Thermodynamics of learning

By Marcus Wilson 27/11/2013

Last week I attended a conference on Emergent Learning and Threshold Concepts, here at the University of Waikato. It was a very interesting couple of days. As far as academic conferences go, it was unusual in that it was really cross-disciplinary. We had engineers mixing with physiotherapists, and management consultants with dancers. It certainly was interesting to hear about how other disciplines approach educating their students. A challenge faced by everyone presenting, me included, was to make the presentations accessible to someone with no expertise in the area whatsoever. It was a job that was surprisingly well done.

I'm not going to mention here what I talked about (you can find it on the ELTC website if you are that interested). Rather, I'll talk about what my colleague Jonathan Scott presented. He's been looking at Threshold Concepts and Learning for a while now and had some observations to make which he cased in terms of thermodynamics. Jonathan had to keep it pretty maths-easy for those in the audience that weren't mathematically inclined (probably most of them) and I think he did a good job. Here's a potted summary of things.

When we learn something 'thresholdy', things get more ordered in our brain. Pieces of information fit together better. We can see how concepts work, rather than just being pieces of knowledge. Things come into order. In thermodynamics, order is associated with a quantity called entropy. Specifically, something well ordered has low entropy; something with little order has high entropy. Ice has less entropy than water (since its molecules have an ordered structure), but water has less entropy than steam (since even in water there is some degree of ordering among the molecules).  We give entropy the symbol 'S'.  (Actually, I've never stopped to think why it's 'S' for entropy  – Does anyone know?)

Another key quantity in thermodynamics is heat. Heat is a form of energy. Practically, however, it's not always the best quantity to work with. That's because if we do experiments at constant pressure, which is what the laboratory usually has, gases and liquids expand when they heat up. That means a more useful quantity to work with is enthalpy. It's like heat energy, but it takes into account the fact that things can expand and contract, so the amount of stuff in say a 1 litre volume changes. When ice melts into water, for example, there is a change in enthalpy of the system. We need to put energy into the ice to melt it, which means that the enthalpy of the water is higher than that of the ice. We often give enthalpy the symbol 'H'.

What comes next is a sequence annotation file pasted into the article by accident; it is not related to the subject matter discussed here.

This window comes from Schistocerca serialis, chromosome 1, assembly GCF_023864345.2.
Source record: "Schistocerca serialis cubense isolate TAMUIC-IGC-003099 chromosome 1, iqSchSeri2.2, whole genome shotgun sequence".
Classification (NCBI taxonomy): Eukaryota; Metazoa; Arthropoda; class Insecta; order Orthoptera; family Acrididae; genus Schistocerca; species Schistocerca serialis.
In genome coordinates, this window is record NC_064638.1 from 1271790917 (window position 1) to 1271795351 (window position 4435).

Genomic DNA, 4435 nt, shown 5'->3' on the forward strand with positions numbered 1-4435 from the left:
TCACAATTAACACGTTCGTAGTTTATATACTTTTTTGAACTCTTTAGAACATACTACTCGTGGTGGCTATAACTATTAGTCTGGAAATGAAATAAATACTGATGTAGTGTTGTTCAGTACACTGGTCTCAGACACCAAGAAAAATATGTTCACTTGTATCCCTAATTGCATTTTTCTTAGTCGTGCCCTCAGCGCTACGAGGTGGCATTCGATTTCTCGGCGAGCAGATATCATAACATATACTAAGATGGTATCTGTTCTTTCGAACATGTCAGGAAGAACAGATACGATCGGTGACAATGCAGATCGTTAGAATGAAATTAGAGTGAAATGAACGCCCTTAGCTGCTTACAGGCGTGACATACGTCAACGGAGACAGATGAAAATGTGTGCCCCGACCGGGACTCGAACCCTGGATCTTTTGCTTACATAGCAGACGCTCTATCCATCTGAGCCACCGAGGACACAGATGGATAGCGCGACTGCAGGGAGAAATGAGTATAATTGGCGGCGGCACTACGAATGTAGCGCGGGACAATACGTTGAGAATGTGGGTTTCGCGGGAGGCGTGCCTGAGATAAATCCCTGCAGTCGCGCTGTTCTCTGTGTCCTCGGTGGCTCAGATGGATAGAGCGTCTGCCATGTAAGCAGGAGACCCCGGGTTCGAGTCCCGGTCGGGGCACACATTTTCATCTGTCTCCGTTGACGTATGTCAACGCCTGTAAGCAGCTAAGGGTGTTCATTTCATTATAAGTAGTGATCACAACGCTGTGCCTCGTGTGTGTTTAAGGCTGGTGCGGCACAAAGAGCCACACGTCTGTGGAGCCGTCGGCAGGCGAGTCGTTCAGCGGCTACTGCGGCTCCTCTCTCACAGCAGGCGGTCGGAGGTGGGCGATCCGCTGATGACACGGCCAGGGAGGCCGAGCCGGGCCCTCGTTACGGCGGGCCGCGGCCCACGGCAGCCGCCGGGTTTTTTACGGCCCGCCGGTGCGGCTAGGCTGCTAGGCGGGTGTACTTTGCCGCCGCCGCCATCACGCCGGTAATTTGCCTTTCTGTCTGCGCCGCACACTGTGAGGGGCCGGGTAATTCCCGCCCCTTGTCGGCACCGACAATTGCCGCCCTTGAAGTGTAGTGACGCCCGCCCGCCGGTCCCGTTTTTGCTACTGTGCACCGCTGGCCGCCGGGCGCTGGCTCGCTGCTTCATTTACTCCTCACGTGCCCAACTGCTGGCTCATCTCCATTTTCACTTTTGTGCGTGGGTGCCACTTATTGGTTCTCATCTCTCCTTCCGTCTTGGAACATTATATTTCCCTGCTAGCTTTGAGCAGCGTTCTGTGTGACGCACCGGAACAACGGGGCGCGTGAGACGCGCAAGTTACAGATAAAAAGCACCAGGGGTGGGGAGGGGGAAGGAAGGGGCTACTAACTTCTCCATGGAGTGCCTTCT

We can combine the effects of a change in enthalpy and a change in entropy in something called the Gibbs' Free Energy.  We give it the symbol 'G'.  Specifically, it's the enthalpy minus the produce of temperature (T) and entropy – in maths terms G = H – TS.  Now, here's the neat bit. To make a system change its state (e.g. ice into water) the change in Gibbs' free energy needs to be negative. For ice turning to water, we note that the change in entropy is positive (more disorder). The change in enthalpy is also positive. To get the change in G to be negative, we need the temperature T to be large enough. At atmospheric pressure, if T > 0 degrees C, it will happen. If not, it won't.

What has that got to do with learning. Well, here's Jonathan's analogy. To learn a threshold concept, we need to have a move to more order. But a large, negative change in entropy means -TS is strongly positive and so if this is to happen we need to make the change in H (energy) strongly negative. In other words we need to 'take the heat out' of the system. If the system is 'the student', then this equates to getting the student to do lots of work. (Remember the first law of thermodynamics: Heat and work are equivalent). If a system does lots of work (on something else), it loses heat. A good example is gas from a pressurized bottle doing work as it moves to atmospheric pressure and expands  – the nozzle of the bottle will get cold. The bigger the ordering that is required in one's thoughts, the bigger the amount of work that the student needs to do.  The process is assisted by a lowering of the temperature – a 'cool' environment (as opposed to a hot one with too much going on)  helps the student learn.

Perhaps all this is taking a physics analogy a bit too far. If we think of the message as being "to get thoughts to order together is actually quite difficult" then it's got merit – that is really what the Threshold Concept environment is about.

Finally, it's been noted that Threshold Concepts, are indeed, a threshold concept. Therefore if you struggle to see what I'm commenting on, you need to do some more work 😉

0 Responses to “Thermodynamics of learning”

• ross says: